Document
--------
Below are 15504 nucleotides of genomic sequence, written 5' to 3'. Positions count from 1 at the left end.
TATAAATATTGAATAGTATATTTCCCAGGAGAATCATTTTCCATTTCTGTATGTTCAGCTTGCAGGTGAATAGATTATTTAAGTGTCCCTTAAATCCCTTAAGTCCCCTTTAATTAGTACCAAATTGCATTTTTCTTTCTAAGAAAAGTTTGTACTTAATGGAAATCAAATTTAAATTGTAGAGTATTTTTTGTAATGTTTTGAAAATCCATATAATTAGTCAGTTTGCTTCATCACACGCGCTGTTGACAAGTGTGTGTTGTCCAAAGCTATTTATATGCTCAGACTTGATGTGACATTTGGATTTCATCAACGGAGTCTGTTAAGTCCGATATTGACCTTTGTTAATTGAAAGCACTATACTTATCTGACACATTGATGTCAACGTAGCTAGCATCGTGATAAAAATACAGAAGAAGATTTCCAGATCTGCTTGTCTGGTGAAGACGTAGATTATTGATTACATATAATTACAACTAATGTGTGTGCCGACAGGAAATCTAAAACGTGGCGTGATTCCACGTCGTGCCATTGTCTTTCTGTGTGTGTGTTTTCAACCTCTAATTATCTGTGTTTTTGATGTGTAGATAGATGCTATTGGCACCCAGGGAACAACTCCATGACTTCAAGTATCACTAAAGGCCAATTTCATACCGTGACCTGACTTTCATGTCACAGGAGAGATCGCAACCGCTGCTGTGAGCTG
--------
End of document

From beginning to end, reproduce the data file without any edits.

Below are 15504 nucleotides of genomic sequence, written 5' to 3'. Positions count from 1 at the left end.
TATAAATATTGAATAGTATATTTCCCAGGAGAATCATTTTCCATTTCTGTATGTTCAGCTTGCAGGTGAATAGATTATTTAAGTGTCCCTTAAATCCCTTAAGTCCCCTTTAATTAGTACCAAATTGCATTTTTCTTTCTAAGAAAAGTTTGTACTTAATGGAAATCAAATTTAAATTGTAGAGTATTTTTTGTAATGTTTTGAAAATCCATATAATTAGTCAGTTTGCTTCATCACACGCGCTGTTGACAAGTGTGTGTTGTCCAAAGCTATTTATATGCTCAGACTTGATGTGACATTTGGATTTCATCAACGGAGTCTGTTAAGTCCGATATTGACCTTTGTTAATTGAAAGCACTATACTTATCTGACACATTGATGTCAACGTAGCTAGCATCGTGATAAAAATACAGAAGAAGATTTCCAGATCTGCTTGTCTGGTGAAGACGTAGATTATTGATTACATATAATTACAACTAATGTGTGTGCCGACAGGAAATCTAAAACGTGGCGTGATTCCACGTCGTGCCATTGTCTTTCTGTGTGTGTGTTTTCAACCTCTAATTATCTGTGTTTTTGATGTGTAGATAGATGCTATTGGCACCCAGGGAACAACTCCATGACTTCAAGTATCACTAAAGGCCAATTTCATACCGTGACCTGACTTTCATGTCACAGGAGAGATCGCAACCGCTGCTGTGAGCTG